Australia's Lake Connewarre, sans drones, hunters, or protestors
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When Australian officials flew their drone over the Lake Connewarre game reserve, they were looking for hunters violating rules governing Victoria’s duck season. The only activity they deemed illicit, however, involved a group of people hunkered down – and without a requisite permit – to harass the same hunters authorities were checking out.

Heat-seeking drone doesn’t parse hunting politics

Officers from Victoria’s Game Management Authority deployed their heat sensor-equipped drone over a recent long weekend to locate the position of hunters on the reserve, and follow up with checks on their activity. Though everyone in the rifle wielding set ultimately passed muster, officers wound up bagging seven people who’d come to protest the blood sport and pester those practicing it. 

“While no hunting offences were detected, the drone observed a number of people breaching public safety laws, including entering specific hunting areas during prohibited times and hinder/harassing hunters,” Game Management Authority compliance and intelligence director Paul Steven explained in a Country News account. “Two people were issued with infringement notices and one has received a banning notice.”

The numbers of animal rights advocates flocking to game reserves to protest hunting around the city of Geelong have risen in recent years. That area southwest of Melbourne is home to several natural and wildlife parks that have become flashpoints during hunting seasons – which in Victoria duck extends between May and June.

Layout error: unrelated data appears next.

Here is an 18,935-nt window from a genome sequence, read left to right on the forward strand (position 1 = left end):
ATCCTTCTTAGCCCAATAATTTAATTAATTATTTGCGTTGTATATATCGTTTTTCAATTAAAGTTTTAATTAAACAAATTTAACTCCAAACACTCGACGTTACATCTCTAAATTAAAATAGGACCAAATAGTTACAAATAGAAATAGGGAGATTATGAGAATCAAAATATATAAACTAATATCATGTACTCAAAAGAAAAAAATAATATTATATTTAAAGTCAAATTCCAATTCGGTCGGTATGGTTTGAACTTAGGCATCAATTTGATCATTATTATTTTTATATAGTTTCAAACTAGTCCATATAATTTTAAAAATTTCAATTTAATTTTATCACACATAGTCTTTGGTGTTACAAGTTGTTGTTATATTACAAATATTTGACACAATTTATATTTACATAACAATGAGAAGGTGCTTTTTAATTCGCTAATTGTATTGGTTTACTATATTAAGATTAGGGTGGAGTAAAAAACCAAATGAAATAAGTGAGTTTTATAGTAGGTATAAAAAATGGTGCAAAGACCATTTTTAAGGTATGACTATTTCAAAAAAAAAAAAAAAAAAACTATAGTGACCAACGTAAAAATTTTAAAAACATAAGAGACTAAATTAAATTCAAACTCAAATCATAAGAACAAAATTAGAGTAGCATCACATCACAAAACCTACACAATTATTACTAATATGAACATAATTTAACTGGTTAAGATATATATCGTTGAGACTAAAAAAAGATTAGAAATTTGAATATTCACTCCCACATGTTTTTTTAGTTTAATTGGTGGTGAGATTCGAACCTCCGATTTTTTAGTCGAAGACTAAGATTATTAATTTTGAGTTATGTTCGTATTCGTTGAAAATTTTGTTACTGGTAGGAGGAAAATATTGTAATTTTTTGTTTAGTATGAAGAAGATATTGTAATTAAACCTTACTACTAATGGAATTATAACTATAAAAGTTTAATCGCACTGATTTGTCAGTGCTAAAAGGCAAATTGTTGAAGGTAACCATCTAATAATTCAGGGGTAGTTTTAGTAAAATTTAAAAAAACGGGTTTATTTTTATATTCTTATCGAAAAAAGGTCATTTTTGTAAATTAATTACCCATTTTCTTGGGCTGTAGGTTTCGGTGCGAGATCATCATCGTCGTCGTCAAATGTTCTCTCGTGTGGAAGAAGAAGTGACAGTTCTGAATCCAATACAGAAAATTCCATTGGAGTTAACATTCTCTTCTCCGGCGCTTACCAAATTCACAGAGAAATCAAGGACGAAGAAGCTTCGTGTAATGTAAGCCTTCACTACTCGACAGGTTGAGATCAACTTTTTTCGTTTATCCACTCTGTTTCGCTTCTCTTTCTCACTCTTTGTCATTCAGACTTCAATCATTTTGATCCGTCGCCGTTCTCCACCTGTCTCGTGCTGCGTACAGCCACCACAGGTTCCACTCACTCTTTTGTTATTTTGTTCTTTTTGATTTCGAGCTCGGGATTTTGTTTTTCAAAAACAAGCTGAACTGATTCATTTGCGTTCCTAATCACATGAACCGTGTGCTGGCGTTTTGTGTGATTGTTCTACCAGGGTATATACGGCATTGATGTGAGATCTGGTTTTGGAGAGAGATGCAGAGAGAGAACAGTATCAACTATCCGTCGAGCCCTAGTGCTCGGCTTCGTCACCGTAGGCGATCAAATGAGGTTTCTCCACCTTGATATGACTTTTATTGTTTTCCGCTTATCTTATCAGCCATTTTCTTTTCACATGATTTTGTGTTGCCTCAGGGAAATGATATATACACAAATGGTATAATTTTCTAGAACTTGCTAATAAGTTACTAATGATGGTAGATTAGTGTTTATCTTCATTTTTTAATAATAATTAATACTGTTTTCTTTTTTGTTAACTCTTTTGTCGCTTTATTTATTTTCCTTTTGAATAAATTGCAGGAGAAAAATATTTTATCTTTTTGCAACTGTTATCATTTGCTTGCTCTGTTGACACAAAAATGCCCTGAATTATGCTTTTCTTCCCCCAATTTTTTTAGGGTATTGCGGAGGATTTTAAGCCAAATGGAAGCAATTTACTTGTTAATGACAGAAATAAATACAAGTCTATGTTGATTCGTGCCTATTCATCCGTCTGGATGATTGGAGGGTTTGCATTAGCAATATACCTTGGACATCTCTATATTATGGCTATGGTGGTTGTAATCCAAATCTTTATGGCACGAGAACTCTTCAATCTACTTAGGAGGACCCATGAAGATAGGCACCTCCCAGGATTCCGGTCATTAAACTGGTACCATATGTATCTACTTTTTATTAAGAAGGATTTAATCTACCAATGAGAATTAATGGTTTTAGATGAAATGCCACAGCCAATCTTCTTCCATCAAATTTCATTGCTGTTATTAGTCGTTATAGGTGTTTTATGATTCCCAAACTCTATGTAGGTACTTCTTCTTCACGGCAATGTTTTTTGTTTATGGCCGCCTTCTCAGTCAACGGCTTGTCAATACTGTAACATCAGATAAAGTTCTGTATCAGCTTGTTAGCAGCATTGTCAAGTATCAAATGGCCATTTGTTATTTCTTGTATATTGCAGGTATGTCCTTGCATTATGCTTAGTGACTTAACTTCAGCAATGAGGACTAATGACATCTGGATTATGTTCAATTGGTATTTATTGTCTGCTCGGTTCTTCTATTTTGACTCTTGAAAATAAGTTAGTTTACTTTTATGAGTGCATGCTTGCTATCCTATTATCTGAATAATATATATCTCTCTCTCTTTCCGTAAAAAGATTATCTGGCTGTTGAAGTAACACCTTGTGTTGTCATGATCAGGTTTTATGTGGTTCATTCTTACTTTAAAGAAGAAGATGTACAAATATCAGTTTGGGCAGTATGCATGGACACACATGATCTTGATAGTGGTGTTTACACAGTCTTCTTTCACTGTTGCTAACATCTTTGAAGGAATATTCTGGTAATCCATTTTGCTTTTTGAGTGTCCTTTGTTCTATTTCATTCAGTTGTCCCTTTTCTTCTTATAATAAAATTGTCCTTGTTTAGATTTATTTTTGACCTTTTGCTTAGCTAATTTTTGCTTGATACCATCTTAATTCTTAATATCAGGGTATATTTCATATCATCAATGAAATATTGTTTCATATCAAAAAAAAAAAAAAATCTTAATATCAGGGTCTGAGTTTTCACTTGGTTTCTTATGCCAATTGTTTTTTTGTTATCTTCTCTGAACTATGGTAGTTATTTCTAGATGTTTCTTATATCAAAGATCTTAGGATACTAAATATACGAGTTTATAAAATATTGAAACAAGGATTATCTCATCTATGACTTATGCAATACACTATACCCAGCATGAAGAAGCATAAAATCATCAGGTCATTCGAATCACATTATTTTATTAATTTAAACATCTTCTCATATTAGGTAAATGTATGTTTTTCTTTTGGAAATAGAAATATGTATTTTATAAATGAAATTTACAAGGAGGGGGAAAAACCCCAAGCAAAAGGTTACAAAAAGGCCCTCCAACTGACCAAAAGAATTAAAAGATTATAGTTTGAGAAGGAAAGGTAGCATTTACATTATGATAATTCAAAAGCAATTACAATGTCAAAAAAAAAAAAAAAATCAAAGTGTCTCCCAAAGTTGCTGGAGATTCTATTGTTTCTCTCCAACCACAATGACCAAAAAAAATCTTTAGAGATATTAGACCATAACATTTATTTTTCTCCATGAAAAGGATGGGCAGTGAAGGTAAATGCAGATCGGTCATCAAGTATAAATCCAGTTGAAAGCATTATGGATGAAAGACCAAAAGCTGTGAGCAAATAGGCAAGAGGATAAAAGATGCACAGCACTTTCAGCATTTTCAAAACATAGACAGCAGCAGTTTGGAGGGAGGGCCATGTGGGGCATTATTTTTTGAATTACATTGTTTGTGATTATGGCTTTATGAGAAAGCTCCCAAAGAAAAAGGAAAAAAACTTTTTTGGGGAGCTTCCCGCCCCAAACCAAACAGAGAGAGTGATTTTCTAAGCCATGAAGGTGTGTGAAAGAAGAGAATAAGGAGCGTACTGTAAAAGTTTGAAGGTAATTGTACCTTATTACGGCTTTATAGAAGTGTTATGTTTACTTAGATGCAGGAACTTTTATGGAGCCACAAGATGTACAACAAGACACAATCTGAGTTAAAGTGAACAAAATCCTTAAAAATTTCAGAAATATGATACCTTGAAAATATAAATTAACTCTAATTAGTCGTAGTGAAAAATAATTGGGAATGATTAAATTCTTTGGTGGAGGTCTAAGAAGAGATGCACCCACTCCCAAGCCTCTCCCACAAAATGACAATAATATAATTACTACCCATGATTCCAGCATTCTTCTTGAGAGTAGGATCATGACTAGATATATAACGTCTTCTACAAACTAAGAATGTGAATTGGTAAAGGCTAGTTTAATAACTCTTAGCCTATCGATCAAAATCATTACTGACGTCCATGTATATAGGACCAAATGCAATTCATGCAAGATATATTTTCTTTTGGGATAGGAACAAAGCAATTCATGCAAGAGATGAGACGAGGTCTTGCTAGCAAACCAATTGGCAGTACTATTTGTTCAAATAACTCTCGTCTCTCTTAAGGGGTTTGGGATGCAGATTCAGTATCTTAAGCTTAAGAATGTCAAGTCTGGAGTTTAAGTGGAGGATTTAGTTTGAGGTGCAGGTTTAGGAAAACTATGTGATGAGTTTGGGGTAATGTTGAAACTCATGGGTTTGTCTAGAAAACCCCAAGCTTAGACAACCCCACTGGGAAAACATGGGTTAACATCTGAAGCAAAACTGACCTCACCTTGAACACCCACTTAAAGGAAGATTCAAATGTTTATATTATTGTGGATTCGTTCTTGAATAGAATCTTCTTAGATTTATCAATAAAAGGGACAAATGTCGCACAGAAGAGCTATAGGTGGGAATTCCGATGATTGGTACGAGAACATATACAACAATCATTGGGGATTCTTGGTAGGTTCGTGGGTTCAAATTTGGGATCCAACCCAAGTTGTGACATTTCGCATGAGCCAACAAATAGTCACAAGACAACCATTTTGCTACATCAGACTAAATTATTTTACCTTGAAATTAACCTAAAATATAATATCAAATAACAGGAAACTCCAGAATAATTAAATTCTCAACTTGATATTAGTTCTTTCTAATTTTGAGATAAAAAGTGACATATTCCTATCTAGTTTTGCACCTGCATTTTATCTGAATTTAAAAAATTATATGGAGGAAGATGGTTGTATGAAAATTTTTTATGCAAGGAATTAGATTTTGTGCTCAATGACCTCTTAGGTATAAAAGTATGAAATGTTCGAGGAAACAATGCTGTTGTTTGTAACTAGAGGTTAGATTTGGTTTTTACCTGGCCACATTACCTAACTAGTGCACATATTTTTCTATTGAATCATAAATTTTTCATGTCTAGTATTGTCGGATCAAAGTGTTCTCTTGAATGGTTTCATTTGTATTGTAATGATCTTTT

Armed to the teeth and still intimidated

Though fully locked, loaded, and ready to blast, hunters complain they have become the victims of harassment and intimidation by protestors. They’ve even hired private investigators to patrol wetlands in search of detractors, and to keep watch of parked vehicles – some of whose tires have allegedly been slashed. 

Hunting enthusiasts – who even have their own political party – accuse protestors of aggressively swarming them in reserves wearing balaclavas. Others claim their foes illegally post official-looking signs stating open areas are off limits to shooters, and warning them away.

Animal rights militants reject allegation they’ve acted in a bullying or illegal manner, and add a loud “whaaaaaah” to hunters they call blood-thirsty cry-babies.

But as officer Stevens notes, protestors present without required permits or acting in way considered potentially dangerous do run afoul of gaming laws – and have been slapped with tickets for those infringements. Their commando interventions also carry unexpected risks. Following one 2015 anti-hunting operation, a participant apparently got lost out in a wetland, and was reported missing until found the following day.

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